Lorrie Moore on political correctness, writing and why she’s not worried by Trump

As her new essay collection is published, the author and critic talks about her conservative upbringing and why she has 19 years left to write

Lorrie Moore enters a restaurant on a hot day in New York, glamorous in shades and limping slightly after twisting her ankle. It seems absurd that the short story writer and novelist is 61; there is a perennial springiness about Moore that in person, as on the page, comes across as youthful energy. She is in Manhattan for a few months while researching a novel, after which she will divide the rest of the year between an academic post in Nashville, Tennessee, and her home in Madison, Wisconsin. “I sometimes look out and just don’t know what city I’m in,” she says, her voice tremulous with her signature style, a sort of suppressed and sardonic amusement.

See What Can Be Done is a collection of ...

Hanya Yanagihara: influential magazine editor by day, best-selling author by night

It’s enough to make your head spin, but the New York Times journalist and novelist wouldn’t have it any other way. Emma Brockes meets her in New York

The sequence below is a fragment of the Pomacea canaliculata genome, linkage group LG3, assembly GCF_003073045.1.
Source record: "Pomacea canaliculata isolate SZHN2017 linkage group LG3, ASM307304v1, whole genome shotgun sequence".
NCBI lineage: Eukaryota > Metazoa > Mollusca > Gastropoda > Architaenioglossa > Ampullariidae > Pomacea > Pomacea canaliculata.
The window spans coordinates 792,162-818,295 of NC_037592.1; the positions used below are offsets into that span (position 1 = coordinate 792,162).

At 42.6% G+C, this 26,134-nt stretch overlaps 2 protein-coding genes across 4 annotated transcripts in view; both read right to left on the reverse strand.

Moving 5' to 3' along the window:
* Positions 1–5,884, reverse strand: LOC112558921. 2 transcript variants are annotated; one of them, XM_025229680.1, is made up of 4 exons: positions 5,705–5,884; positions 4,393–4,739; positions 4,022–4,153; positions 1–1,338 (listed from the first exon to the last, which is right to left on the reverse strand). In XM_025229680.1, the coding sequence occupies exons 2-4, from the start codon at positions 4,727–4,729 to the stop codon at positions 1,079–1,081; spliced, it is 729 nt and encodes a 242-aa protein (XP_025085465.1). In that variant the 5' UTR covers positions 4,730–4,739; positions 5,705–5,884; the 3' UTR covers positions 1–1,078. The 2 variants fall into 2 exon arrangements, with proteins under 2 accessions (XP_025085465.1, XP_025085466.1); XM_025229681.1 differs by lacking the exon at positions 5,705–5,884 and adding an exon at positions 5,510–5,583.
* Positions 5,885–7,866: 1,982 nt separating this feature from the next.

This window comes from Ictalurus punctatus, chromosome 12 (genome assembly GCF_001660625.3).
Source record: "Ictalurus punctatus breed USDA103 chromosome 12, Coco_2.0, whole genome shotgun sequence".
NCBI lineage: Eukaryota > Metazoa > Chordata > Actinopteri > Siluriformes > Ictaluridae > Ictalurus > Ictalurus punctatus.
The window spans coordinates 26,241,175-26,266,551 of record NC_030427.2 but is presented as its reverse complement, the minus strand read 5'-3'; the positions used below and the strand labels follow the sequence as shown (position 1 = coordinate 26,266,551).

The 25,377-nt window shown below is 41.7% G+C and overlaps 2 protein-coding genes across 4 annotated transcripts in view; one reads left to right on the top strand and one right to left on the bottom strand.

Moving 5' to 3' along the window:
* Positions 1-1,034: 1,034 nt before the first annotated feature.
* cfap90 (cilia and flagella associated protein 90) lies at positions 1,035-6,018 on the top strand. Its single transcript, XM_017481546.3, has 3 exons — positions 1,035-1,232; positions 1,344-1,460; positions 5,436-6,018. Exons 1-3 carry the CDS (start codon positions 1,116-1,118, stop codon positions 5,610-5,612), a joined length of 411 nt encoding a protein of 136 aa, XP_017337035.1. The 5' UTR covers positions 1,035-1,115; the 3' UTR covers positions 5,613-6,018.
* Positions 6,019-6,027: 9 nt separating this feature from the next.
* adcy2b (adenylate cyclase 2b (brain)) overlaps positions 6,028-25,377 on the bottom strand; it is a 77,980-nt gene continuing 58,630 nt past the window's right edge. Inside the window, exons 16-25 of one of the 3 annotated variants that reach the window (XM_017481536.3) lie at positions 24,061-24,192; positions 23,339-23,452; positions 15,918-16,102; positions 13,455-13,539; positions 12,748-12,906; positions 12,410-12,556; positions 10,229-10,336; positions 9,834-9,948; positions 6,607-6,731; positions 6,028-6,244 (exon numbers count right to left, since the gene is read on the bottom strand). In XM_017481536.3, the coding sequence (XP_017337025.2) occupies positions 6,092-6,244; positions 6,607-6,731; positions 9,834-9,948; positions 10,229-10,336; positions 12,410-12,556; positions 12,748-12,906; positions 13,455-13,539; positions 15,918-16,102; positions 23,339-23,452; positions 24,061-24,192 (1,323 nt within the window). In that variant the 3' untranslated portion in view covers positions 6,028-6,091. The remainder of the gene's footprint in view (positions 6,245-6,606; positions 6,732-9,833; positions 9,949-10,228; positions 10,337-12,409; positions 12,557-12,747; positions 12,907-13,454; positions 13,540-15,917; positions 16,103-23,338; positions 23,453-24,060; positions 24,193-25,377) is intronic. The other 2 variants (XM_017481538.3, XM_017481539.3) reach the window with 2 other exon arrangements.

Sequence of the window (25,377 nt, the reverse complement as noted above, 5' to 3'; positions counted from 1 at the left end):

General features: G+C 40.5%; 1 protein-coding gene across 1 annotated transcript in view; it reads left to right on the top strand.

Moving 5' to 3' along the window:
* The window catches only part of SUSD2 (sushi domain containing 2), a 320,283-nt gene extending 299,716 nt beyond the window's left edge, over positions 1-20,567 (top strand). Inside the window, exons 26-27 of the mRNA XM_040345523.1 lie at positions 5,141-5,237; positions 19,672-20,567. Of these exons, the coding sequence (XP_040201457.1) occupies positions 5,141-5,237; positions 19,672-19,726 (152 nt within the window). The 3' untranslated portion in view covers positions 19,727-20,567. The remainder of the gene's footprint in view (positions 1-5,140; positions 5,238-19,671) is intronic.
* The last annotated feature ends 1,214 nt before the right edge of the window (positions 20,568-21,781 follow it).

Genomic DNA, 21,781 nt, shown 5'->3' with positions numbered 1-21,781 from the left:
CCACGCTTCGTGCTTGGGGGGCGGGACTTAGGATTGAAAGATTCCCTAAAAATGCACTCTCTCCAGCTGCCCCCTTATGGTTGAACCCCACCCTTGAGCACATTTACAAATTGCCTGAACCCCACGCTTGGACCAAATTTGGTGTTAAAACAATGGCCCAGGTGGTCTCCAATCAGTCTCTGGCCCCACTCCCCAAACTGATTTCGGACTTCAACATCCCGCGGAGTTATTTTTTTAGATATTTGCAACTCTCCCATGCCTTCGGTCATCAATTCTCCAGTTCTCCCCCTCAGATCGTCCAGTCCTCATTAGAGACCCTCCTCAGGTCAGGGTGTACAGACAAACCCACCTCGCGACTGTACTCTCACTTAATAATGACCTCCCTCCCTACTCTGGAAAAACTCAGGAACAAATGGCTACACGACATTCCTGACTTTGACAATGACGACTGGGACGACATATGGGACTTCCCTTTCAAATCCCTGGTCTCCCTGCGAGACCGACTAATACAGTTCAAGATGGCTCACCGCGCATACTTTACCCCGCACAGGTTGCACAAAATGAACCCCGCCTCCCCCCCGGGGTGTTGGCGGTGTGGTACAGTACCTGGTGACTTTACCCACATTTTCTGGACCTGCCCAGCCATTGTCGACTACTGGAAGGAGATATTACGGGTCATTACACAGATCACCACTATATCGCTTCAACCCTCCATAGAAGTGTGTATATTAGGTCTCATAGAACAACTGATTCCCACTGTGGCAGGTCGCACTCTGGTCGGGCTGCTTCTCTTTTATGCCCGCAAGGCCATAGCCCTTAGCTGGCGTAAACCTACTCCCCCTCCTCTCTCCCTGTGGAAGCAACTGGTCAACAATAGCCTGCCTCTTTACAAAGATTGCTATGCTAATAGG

When Hanya Yanagihara was 10 years old, her father let her visit a pathologist’s lab. He was a doctor and an artist, twin interests his young daughter shared so that when the pathologist opened the cadaver, she whipped out a sketch pad and started to draw. “I was always interested in the disease, not the human,” she says of that early fascination with medicine, a forensic interest that foreshadowed the themes of her fiction and, 30 years later, found Yanagihara in an unusual life: writing acclaimed novels at night, with a day job as a senior editor at the New York Times. Fiction, says the 43-year-old, “is a completely other realm that’s untouchable and unknown”. Editing a magazine – in this case, ...

Colm Tóibín: ‘There’s a certain amount of glee at the sheer foolishness of Brexit’

The author talks about his Enniscorthy childhood, the inspiration behind Brooklyn – and why Boris Johnson is right about the Irish border

The last thing Colm Tóibín does every night in New York before turning in is read the Irish Times: “There’s really nothing I don’t know about what’s going on in Ireland,” he says. The 62-year-old is in his overstuffed office at Columbia University, and although he has been coming to the city for years, he has only recently started writing about it: “What the sunset looks like on the Hudson. In the winter, you get this really extraordinary red, and if there’s ice on the river, it looks like the American sublime.” But every night, in his head, he returns home to Ireland.